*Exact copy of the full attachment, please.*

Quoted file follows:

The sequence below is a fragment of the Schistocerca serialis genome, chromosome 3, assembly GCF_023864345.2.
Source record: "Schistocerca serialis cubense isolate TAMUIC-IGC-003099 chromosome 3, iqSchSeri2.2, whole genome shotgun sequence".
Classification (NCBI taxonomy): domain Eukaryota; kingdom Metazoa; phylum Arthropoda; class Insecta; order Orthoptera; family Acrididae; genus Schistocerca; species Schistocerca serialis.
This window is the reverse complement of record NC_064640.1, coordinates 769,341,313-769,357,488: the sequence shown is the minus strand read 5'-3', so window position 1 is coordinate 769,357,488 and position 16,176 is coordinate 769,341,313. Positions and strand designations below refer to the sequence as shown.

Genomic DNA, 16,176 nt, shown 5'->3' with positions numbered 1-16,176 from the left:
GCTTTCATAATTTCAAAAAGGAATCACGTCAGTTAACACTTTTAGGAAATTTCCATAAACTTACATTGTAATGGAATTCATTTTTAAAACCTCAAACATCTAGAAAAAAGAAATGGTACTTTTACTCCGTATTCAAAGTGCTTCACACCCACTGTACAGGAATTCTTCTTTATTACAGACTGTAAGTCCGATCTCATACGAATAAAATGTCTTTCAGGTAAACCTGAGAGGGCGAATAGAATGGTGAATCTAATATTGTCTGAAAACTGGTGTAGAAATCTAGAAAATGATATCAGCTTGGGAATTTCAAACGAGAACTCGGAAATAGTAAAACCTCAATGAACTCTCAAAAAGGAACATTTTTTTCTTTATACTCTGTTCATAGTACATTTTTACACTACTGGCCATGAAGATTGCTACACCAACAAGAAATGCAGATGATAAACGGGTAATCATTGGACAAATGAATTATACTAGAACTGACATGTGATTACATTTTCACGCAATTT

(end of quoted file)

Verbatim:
The sequence below is a fragment of the Schistocerca serialis genome, chromosome 3, assembly GCF_023864345.2.
Source record: "Schistocerca serialis cubense isolate TAMUIC-IGC-003099 chromosome 3, iqSchSeri2.2, whole genome shotgun sequence".
Classification (NCBI taxonomy): domain Eukaryota; kingdom Metazoa; phylum Arthropoda; class Insecta; order Orthoptera; family Acrididae; genus Schistocerca; species Schistocerca serialis.
This window is the reverse complement of record NC_064640.1, coordinates 769,341,313-769,357,488: the sequence shown is the minus strand read 5'-3', so window position 1 is coordinate 769,357,488 and position 16,176 is coordinate 769,341,313. Positions and strand designations below refer to the sequence as shown.

Genomic DNA, 16,176 nt, shown 5'->3' with positions numbered 1-16,176 from the left:
GCTTTCATAATTTCAAAAAGGAATCACGTCAGTTAACACTTTTAGGAAATTTCCATAAACTTACATTGTAATGGAATTCATTTTTAAAACCTCAAACATCTAGAAAAAAGAAATGGTACTTTTACTCCGTATTCAAAGTGCTTCACACCCACTGTACAGGAATTCTTCTTTATTACAGACTGTAAGTCCGATCTCATACGAATAAAATGTCTTTCAGGTAAACCTGAGAGGGCGAATAGAATGGTGAATCTAATATTGTCTGAAAACTGGTGTAGAAATCTAGAAAATGATATCAGCTTGGGAATTTCAAACGAGAACTCGGAAATAGTAAAACCTCAATGAACTCTCAAAAAGGAACATTTTTTTCTTTATACTCTGTTCATAGTACATTTTTACACTACTGGCCATGAAGATTGCTACACCAACAAGAAATGCAGATGATAAACGGGTAATCATTGGACAAATGAATTATACTAGAACTGACATGTGATTACATTTTCACGCAATTT